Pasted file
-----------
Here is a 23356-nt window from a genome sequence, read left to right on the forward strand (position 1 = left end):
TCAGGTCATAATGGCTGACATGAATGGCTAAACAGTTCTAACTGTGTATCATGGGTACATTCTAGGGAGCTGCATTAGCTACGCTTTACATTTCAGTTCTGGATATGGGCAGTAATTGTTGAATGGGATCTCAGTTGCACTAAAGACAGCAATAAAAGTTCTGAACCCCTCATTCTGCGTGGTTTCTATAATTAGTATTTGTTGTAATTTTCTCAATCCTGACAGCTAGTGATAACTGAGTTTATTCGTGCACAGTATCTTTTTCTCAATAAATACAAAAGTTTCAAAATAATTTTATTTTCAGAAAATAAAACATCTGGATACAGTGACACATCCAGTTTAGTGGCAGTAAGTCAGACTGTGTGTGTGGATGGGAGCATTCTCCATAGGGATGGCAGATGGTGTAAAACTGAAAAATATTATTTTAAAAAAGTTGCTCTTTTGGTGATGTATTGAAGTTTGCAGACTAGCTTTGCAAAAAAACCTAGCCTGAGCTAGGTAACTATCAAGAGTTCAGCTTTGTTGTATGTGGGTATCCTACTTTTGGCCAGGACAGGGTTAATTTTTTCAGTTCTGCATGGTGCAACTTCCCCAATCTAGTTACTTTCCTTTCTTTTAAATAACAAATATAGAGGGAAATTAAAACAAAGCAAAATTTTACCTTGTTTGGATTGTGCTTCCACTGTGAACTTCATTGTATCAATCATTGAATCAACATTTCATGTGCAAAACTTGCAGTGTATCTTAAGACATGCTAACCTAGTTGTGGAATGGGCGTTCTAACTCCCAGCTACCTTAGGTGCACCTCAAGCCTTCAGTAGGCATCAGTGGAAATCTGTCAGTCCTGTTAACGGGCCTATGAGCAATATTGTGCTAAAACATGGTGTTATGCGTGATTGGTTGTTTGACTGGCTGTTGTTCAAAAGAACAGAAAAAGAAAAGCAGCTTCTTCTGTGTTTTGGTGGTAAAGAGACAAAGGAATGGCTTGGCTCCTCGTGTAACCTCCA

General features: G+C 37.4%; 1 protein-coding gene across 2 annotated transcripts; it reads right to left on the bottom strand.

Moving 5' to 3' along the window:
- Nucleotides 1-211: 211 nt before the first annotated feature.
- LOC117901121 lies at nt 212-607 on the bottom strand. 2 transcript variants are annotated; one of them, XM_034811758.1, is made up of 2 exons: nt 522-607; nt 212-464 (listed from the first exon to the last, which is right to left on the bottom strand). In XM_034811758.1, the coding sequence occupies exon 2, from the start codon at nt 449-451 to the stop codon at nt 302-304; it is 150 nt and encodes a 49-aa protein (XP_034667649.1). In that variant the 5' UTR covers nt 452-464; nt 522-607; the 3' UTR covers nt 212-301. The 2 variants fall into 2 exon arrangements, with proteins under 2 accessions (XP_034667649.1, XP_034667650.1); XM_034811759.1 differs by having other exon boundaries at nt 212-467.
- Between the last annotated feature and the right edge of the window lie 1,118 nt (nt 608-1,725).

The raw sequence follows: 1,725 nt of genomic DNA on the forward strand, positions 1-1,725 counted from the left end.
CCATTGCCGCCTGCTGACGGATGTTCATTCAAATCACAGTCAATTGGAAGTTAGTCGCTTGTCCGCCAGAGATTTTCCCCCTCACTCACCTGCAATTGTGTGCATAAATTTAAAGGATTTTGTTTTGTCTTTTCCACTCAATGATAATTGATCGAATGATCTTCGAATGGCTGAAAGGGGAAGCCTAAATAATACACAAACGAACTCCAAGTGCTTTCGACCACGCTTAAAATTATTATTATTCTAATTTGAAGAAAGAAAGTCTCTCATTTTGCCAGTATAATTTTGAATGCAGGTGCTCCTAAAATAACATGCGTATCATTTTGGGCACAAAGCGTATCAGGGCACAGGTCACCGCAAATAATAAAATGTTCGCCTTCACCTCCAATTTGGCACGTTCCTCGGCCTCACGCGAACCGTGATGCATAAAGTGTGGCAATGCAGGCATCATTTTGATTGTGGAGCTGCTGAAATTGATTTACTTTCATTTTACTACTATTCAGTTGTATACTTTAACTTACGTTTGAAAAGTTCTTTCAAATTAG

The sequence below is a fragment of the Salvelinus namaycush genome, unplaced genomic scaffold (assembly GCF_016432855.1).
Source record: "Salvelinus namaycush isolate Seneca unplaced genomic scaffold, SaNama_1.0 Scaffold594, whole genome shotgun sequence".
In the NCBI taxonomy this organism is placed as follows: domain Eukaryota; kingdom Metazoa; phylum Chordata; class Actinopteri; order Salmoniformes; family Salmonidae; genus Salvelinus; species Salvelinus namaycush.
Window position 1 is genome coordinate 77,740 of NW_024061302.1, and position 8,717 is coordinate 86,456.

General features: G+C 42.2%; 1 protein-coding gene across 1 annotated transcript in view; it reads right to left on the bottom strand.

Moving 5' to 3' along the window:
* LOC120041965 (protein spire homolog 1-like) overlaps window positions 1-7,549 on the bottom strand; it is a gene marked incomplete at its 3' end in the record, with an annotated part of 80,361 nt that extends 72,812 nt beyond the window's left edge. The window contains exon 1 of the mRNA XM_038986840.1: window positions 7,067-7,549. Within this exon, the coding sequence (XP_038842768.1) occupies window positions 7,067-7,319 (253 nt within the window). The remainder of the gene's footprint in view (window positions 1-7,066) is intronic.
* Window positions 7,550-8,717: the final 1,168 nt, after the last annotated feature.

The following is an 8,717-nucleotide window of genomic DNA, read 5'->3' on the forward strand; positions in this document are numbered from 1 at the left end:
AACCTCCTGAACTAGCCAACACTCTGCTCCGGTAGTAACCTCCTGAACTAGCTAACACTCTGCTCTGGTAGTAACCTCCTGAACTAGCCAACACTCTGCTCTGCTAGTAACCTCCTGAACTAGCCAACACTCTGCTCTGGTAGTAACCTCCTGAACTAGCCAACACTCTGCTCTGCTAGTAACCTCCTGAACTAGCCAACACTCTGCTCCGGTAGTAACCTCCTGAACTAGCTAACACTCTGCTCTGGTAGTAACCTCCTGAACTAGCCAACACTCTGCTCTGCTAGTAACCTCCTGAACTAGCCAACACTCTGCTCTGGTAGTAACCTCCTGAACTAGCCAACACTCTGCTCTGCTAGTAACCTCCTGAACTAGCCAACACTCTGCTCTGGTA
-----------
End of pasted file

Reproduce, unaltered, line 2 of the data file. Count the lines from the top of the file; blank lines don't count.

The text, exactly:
TCAGGTCATAATGGCTGACATGAATGGCTAAACAGTTCTAACTGTGTATCATGGGTACATTCTAGGGAGCTGCATTAGCTACGCTTTACATTTCAGTTCTGGATATGGGCAGTAATTGTTGAATGGGATCTCAGTTGCACTAAAGACAGCAATAAAAGTTCTGAACCCCTCATTCTGCGTGGTTTCTATAATTAGTATTTGTTGTAATTTTCTCAATCCTGACAGCTAGTGATAACTGAGTTTATTCGTGCACAGTATCTTTTTCTCAATAAATACAAAAGTTTCAAAATAATTTTATTTTCAGAAAATAAAACATCTGGATACAGTGACACATCCAGTTTAGTGGCAGTAAGTCAGACTGTGTGTGTGGATGGGAGCATTCTCCATAGGGATGGCAGATGGTGTAAAACTGAAAAATATTATTTTAAAAAAGTTGCTCTTTTGGTGATGTATTGAAGTTTGCAGACTAGCTTTGCAAAAAAACCTAGCCTGAGCTAGGTAACTATCAAGAGTTCAGCTTTGTTGTATGTGGGTATCCTACTTTTGGCCAGGACAGGGTTAATTTTTTCAGTTCTGCATGGTGCAACTTCCCCAATCTAGTTACTTTCCTTTCTTTTAAATAACAAATATAGAGGGAAATTAAAACAAAGCAAAATTTTACCTTGTTTGGATTGTGCTTCCACTGTGAACTTCATTGTATCAATCATTGAATCAACATTTCATGTGCAAAACTTGCAGTGTATCTTAAGACATGCTAACCTAGTTGTGGAATGGGCGTTCTAACTCCCAGCTACCTTAGGTGCACCTCAAGCCTTCAGTAGGCATCAGTGGAAATCTGTCAGTCCTGTTAACGGGCCTATGAGCAATATTGTGCTAAAACATGGTGTTATGCGTGATTGGTTGTTTGACTGGCTGTTGTTCAAAAGAACAGAAAAAGAAAAGCAGCTTCTTCTGTGTTTTGGTGGTAAAGAGACAAAGGAATGGCTTGGCTCCTCGTGTAACCTCCA